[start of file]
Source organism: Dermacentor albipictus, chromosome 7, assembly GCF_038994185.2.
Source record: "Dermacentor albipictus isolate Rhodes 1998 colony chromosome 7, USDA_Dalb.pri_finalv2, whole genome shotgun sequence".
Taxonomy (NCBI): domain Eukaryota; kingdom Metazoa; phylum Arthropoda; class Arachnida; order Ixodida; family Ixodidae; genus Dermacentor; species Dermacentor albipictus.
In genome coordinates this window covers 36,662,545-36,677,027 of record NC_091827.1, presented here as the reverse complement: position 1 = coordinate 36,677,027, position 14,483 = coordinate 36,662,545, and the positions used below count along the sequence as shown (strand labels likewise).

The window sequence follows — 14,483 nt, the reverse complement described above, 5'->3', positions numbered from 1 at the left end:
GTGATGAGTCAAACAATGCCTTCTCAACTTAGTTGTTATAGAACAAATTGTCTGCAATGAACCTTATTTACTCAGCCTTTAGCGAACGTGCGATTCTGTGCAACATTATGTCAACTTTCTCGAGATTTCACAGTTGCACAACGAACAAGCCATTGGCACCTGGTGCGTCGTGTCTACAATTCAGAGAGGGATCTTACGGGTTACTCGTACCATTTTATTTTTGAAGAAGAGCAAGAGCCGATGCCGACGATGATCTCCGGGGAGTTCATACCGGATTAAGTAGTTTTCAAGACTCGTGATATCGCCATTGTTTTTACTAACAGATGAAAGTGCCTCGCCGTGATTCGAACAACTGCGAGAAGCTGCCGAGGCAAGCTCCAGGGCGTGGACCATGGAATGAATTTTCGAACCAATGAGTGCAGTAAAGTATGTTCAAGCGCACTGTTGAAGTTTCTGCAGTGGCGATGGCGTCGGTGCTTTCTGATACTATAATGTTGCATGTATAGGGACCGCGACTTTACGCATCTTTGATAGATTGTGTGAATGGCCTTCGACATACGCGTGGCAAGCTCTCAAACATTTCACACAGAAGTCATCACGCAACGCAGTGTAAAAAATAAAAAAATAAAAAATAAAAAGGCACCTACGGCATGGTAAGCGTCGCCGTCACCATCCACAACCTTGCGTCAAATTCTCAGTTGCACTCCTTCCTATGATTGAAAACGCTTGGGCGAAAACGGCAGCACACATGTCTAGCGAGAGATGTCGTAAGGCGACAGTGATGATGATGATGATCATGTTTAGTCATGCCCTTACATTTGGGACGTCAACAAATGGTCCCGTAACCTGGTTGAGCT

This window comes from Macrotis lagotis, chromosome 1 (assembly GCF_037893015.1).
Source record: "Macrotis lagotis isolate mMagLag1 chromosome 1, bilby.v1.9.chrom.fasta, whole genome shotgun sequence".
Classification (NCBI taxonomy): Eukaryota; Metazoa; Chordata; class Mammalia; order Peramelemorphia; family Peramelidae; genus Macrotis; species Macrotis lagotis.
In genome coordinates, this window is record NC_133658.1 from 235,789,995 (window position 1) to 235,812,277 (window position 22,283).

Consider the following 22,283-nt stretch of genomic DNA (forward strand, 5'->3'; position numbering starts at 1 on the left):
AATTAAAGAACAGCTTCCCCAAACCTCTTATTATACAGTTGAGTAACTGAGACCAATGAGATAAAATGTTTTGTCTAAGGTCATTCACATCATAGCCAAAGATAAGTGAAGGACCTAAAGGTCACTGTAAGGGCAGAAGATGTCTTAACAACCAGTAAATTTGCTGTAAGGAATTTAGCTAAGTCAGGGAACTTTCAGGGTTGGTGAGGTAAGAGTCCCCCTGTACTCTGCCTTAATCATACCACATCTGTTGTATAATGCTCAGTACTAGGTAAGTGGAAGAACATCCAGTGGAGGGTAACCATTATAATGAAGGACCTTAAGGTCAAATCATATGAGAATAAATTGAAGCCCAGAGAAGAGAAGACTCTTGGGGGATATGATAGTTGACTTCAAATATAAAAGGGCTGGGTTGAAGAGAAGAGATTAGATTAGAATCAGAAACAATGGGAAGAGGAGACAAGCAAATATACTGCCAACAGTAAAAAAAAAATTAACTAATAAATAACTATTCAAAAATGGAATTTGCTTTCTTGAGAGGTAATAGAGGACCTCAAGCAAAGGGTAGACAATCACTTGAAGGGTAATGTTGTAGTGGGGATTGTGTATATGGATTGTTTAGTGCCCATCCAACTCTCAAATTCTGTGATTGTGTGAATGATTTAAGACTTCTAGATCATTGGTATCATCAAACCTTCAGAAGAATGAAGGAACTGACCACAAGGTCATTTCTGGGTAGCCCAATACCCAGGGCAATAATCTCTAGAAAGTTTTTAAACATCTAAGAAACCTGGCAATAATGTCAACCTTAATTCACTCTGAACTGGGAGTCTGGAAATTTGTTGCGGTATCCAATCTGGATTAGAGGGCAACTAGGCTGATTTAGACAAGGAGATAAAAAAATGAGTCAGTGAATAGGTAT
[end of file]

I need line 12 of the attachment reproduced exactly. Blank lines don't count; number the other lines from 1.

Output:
AATTAAAGAACAGCTTCCCCAAACCTCTTATTATACAGTTGAGTAACTGAGACCAATGAGATAAAATGTTTTGTCTAAGGTCATTCACATCATAGCCAAAGATAAGTGAAGGACCTAAAGGTCACTGTAAGGGCAGAAGATGTCTTAACAACCAGTAAATTTGCTGTAAGGAATTTAGCTAAGTCAGGGAACTTTCAGGGTTGGTGAGGTAAGAGTCCCCCTGTACTCTGCCTTAATCATACCACATCTGTTGTATAATGCTCAGTACTAGGTAAGTGGAAGAACATCCAGTGGAGGGTAACCATTATAATGAAGGACCTTAAGGTCAAATCATATGAGAATAAATTGAAGCCCAGAGAAGAGAAGACTCTTGGGGGATATGATAGTTGACTTCAAATATAAAAGGGCTGGGTTGAAGAGAAGAGATTAGATTAGAATCAGAAACAATGGGAAGAGGAGACAAGCAAATATACTGCCAACAGTAAAAAAAAAATTAACTAATAAATAACTATTCAAAAATGGAATTTGCTTTCTTGAGAGGTAATAGAGGACCTCAAGCAAAGGGTAGACAATCACTTGAAGGGTAATGTTGTAGTGGGGATTGTGTATATGGATTGTTTAGTGCCCATCCAACTCTCAAATTCTGTGATTGTGTGAATGATTTAAGACTTCTAGATCATTGGTATCATCAAACCTTCAGAAGAATGAAGGAACTGACCACAAGGTCATTTCTGGGTAGCCCAATACCCAGGGCAATAATCTCTAGAAAGTTTTTAAACATCTAAGAAACCTGGCAATAATGTCAACCTTAATTCACTCTGAACTGGGAGTCTGGAAATTTGTTGCGGTATCCAATCTGGATTAGAGGGCAACTAGGCTGATTTAGACAAGGAGATAAAAAAATGAGTCAGTGAATAGGTAT